In Denial

August 9, 2007

The Egypt Chronicles, Part 7

Our journey through Egypt finally allowed us a morning to sleep in, and we took advantage of it. Until this welcome Tuesday morning, the pace of our trip had indeed been furious, and as we charted our course for the rest of the trip, we knew that what lay ahead would be exhausting and amazing all at the same time.

During the morning and early afternoon, we left the hotel and visited a couple sites. A friend who had been to Egypt before had recommended the Nubian museum, so we decided to check it out. Unlike the antiquities museum in Cairo, this one featured informative displays, good lighting, and clear labels. All these features together tell the story of the Nubian race. These people have long lived in the Southern areas of Egypt and have been ruled by the Egyptians throughout history. Like pretty much museum or temple in Egypt, this one featured a few big statues. Here is one of them.

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Not far from the museum lies the “Unfinished Obelisk.” As you may have gathered from the name, this large obelisk was never completed. Its size is impressive, but then again they never did finish it, so it is limited in its grandeur.

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Before being outside for long, we began to feel the Aswan heat, and since we had stared looking at sites that were unfinished, we headed back to the hotel. As we walked into our suite, we heard some familiar voices, which belonged to Betsy, Laura, Lester and Austin. We spent some time catching up with them, and they decided to join us for our afternoon activity—a boat ride on the Nile River.

Our Nile voyage was certainly the marquee event of our first day in Aswan. The trip had been arranged by our hotel, so our boat driver, dressed simply in a long, white, one-piece garment, met us there and escorted us to the river’s edge, where we boarded our boat. An engine propelled the boat, which consisted of a bottom deck with cushioned seats and a simply flat top deck. The only passengers were the eight IBEXim.

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At first we crossed to the middle of the Nile and Elephantine Island. We stopped at the Nubian House where some of the girls got henna tattoos. Before long, we found ourselves standing at the entrance of a village with a sheik on our right, offering a tour of the village (for baksheesh, of course), and a museum on our right. Thankfully, we just decided to head back to the boat and the open water of the Nile River.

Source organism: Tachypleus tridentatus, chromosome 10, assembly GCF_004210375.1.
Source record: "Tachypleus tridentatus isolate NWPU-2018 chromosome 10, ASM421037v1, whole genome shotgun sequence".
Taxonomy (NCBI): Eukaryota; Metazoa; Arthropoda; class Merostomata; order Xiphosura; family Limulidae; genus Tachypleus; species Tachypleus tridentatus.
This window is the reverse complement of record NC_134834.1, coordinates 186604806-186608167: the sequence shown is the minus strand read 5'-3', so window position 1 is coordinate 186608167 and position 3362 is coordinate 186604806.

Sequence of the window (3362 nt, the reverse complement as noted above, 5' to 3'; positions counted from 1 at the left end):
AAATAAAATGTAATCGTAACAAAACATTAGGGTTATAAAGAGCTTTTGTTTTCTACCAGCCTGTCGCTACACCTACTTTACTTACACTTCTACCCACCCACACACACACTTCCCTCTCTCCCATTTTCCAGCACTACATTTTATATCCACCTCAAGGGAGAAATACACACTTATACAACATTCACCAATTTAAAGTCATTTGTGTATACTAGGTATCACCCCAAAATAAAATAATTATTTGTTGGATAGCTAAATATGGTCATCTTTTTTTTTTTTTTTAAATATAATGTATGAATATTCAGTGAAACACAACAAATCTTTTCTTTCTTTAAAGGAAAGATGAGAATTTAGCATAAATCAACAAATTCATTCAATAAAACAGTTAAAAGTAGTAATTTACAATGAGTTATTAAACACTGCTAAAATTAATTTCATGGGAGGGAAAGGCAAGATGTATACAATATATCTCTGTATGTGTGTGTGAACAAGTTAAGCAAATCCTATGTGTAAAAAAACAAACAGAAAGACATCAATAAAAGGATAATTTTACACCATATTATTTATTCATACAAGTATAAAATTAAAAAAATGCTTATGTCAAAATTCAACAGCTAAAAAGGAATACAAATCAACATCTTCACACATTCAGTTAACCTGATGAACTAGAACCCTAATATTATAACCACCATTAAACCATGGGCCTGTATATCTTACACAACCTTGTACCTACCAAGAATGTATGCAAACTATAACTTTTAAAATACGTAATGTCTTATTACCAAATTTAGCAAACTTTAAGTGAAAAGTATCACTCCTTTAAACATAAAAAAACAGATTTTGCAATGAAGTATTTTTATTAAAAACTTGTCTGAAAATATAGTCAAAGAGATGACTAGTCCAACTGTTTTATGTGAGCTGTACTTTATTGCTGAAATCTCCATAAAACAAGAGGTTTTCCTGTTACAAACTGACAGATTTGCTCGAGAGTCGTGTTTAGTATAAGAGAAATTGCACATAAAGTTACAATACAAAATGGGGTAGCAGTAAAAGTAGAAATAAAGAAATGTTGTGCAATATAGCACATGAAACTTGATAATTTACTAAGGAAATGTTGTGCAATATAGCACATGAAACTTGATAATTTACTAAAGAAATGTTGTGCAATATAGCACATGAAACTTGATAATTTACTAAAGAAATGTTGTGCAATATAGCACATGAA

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The Nile is certainly wider than any river I have seen, and seeing the river for myself only makes the first plague of the Exodus more impressive. The whole river turned to blood—that’s a lot of blood.

Since we were cruising along the Nile River, some of our party felt compelled to swim. After they became convinced that would not die from some strange African virus, they jumped in. I opted to take pictures.

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After the swim, we continued to cruise along the river, meandering between islands in the grand river. At one point we encountered an African boy who seemed to be spending his afternoon swimming from boat to boat.

Back at the shore and the hotel, we cleaned up and met yet another IBEX group for dinner. We ate pizza and pasta at a restaurant on the river. Let me also mention that if you ever end up in Egypt, drink as much of the fruit juice as possible—it’s delicious.

Abi, Whit, PC, and I did not stay out too long because the pace of our trip was about to increase again. The next morning, the alarm would ring at 2:45AM as our adventure took us farther south into the unknown land of Africa.

The Egypt Chronicles, Part 6

As the sun began to rise upon the town of Luxor, PC and I were awakened at 4:30 AM by the first call to prayer of the day at the local mosque. This loud call would be the first of five that day, and devout Muslims would flock to the mosque each time. However, PC and I rolled over and slept for a few more hours before waking up for our grand tour of the West side of the Nile across from Luxor.

The day before we had arranged a tour of the west bank through Magdi, our hotel owner, that would take us to the Colossi of Memnon, the Valley of Kings, Hatshepsut’s temple, and the Valley of Queens. Our tour fare covered our entry to all these sites, an English speaking guide, and taxi service.

We enjoyed a breakfast of bread and eggs with a Canadian named Ed (he had a great accent, eh) before venturing outside to meet our taxi. Expecting to find a standard, old, blue-and-white piece of work, a new, black Toyota Corolla with a sweet interior pulled up to take us across the Nile.

As we drove through fields upon fields, you would not have known that we were only a mile away from desert. After a few minutes of driving through this agricultural land, we arrived at the Colossi of Memnon, our first stop of the day. The Rough Guide says, “This gigantic pair of enthroned statues originally fronted the mortuary temple of Amenophis III, once the largest complex on the west bank.” The temple has since been destroyed, but nevertheless, these ginormous statues are impressive.